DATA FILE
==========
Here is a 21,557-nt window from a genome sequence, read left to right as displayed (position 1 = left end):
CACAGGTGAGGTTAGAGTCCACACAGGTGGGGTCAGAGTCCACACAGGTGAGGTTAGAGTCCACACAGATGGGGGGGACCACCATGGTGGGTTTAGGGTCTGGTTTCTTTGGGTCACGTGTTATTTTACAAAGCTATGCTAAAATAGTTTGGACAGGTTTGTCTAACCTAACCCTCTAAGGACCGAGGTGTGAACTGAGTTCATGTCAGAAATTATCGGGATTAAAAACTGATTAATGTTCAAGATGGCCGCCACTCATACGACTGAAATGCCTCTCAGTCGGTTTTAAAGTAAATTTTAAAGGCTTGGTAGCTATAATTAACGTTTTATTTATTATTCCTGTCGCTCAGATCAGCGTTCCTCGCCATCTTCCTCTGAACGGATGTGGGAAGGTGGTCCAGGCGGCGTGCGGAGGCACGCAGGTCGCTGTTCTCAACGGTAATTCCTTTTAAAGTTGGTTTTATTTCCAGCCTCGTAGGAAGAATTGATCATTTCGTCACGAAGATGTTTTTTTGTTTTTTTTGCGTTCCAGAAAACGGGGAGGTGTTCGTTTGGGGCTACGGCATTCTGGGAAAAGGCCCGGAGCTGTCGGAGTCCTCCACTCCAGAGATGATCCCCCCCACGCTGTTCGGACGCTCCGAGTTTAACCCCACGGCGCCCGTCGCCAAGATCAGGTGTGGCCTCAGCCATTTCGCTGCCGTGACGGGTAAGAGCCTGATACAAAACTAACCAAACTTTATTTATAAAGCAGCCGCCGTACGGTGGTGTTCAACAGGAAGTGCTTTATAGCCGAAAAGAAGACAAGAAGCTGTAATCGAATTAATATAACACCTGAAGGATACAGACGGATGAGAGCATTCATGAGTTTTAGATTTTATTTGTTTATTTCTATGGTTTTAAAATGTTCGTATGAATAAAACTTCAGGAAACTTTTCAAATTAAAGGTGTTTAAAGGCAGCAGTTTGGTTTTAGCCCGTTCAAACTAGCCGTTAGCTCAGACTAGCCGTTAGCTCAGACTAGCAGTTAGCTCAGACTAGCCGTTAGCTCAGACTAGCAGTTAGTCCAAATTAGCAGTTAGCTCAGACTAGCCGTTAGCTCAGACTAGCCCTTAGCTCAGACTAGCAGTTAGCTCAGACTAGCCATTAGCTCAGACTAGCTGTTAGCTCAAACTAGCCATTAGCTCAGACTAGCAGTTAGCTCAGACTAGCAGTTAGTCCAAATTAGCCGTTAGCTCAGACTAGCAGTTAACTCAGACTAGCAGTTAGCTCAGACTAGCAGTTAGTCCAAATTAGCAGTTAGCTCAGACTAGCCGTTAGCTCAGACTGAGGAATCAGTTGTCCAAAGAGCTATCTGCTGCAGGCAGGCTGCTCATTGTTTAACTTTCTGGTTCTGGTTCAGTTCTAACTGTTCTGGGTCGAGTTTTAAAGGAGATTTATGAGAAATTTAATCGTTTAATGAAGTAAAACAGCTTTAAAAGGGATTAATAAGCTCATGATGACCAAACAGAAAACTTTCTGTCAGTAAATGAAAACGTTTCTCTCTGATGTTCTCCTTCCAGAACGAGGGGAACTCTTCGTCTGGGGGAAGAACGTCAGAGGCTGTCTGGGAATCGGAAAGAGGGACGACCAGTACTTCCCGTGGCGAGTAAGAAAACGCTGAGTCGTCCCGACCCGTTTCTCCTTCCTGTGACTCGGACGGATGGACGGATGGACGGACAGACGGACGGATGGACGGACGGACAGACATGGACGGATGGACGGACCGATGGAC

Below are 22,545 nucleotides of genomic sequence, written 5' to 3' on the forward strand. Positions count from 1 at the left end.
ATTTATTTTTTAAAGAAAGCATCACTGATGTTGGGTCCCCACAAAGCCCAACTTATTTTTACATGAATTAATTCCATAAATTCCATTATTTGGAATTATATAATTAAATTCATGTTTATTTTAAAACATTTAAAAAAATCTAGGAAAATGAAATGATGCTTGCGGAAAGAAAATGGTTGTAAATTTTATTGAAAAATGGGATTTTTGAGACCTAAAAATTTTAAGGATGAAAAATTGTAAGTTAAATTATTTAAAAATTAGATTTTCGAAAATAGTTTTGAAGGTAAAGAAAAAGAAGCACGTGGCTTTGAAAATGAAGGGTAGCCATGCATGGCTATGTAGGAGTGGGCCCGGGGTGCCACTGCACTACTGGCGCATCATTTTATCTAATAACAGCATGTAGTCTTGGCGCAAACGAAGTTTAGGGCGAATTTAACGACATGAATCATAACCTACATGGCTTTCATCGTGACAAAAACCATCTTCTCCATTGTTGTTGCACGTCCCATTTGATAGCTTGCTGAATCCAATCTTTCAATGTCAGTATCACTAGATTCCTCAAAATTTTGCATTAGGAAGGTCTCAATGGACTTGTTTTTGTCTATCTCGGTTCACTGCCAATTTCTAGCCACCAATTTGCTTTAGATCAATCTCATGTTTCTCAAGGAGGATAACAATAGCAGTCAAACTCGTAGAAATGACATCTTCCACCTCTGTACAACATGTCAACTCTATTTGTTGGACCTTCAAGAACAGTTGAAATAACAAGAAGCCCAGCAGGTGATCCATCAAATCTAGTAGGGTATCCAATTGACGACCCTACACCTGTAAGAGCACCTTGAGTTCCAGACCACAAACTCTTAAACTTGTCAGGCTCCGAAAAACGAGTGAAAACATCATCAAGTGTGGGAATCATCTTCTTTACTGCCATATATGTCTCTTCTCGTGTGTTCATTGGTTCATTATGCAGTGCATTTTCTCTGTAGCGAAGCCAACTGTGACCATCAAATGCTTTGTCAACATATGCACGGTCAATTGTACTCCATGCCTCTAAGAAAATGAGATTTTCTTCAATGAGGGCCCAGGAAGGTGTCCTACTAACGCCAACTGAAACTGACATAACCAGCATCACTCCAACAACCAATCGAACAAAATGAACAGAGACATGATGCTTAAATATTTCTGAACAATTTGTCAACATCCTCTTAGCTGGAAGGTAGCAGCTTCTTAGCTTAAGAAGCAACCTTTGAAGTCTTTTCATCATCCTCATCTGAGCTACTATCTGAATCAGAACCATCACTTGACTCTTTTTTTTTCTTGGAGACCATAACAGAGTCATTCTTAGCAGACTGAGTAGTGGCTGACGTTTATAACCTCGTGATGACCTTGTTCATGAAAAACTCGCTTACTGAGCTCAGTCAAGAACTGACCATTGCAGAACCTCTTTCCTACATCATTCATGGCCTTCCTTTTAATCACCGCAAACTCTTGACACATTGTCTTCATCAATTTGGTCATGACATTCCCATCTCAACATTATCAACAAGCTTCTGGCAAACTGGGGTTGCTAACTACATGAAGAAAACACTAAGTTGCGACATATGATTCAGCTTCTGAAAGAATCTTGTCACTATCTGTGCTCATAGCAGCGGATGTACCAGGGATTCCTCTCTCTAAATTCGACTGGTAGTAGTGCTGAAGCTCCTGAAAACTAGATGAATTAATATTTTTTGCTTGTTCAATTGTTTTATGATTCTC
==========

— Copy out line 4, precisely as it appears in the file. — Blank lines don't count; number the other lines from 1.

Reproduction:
ATTTATTTTTTAAAGAAAGCATCACTGATGTTGGGTCCCCACAAAGCCCAACTTATTTTTACATGAATTAATTCCATAAATTCCATTATTTGGAATTATATAATTAAATTCATGTTTATTTTAAAACATTTAAAAAAATCTAGGAAAATGAAATGATGCTTGCGGAAAGAAAATGGTTGTAAATTTTATTGAAAAATGGGATTTTTGAGACCTAAAAATTTTAAGGATGAAAAATTGTAAGTTAAATTATTTAAAAATTAGATTTTCGAAAATAGTTTTGAAGGTAAAGAAAAAGAAGCACGTGGCTTTGAAAATGAAGGGTAGCCATGCATGGCTATGTAGGAGTGGGCCCGGGGTGCCACTGCACTACTGGCGCATCATTTTATCTAATAACAGCATGTAGTCTTGGCGCAAACGAAGTTTAGGGCGAATTTAACGACATGAATCATAACCTACATGGCTTTCATCGTGACAAAAACCATCTTCTCCATTGTTGTTGCACGTCCCATTTGATAGCTTGCTGAATCCAATCTTTCAATGTCAGTATCACTAGATTCCTCAAAATTTTGCATTAGGAAGGTCTCAATGGACTTGTTTTTGTCTATCTCGGTTCACTGCCAATTTCTAGCCACCAATTTGCTTTAGATCAATCTCATGTTTCTCAAGGAGGATAACAATAGCAGTCAAACTCGTAGAAATGACATCTTCCACCTCTGTACAACATGTCAACTCTATTTGTTGGACCTTCAAGAACAGTTGAAATAACAAGAAGCCCAGCAGGTGATCCATCAAATCTAGTAGGGTATCCAATTGACGACCCTACACCTGTAAGAGCACCTTGAGTTCCAGACCACAAACTCTTAAACTTGTCAGGCTCCGAAAAACGAGTGAAAACATCATCAAGTGTGGGAATCATCTTCTTTACTGCCATATATGTCTCTTCTCGTGTGTTCATTGGTTCATTATGCAGTGCATTTTCTCTGTAGCGAAGCCAACTGTGACCATCAAATGCTTTGTCAACATATGCACGGTCAATTGTACTCCATGCCTCTAAGAAAATGAGATTTTCTTCAATGAGGGCCCAGGAAGGTGTCCTACTAACGCCAACTGAAACTGACATAACCAGCATCACTCCAACAACCAATCGAACAAAATGAACAGAGACATGATGCTTAAATATTTCTGAACAATTTGTCAACATCCTCTTAGCTGGAAGGTAGCAGCTTCTTAGCTTAAGAAGCAACCTTTGAAGTCTTTTCATCATCCTCATCTGAGCTACTATCTGAATCAGAACCATCACTTGACTCTTTTTTTTTCTTGGAGACCATAACAGAGTCATTCTTAGCAGACTGAGTAGTGGCTGACGTTTATAACCTCGTGATGACCTTGTTCATGAAAAACTCGCTTACTGAGCTCAGTCAAGAACTGACCATTGCAGAACCTCTTTCCTACATCATTCATGGCCTTCCTTTTAATCACCGCAAACTCTTGACACATTGTCTTCATCAATTTGGTCATGACATTCCCATCTCAACATTATCAACAAGCTTCTGGCAAACTGGGGTTGCTAACTACATGAAGAAAACACTAAGTTGCGACATATGATTCAGCTTCTGAAAGAATCTTGTCACTATCTGTGCTCATAGCAGCGGATGTACCAGGGATTCCTCTCTCTAAATTCGACTGGTAGTAGTGCTGAAGCTCCTGAAAACTAGATGAATTAATATTTTTTGCTTGTTCAATTGTTTTATGATTCTC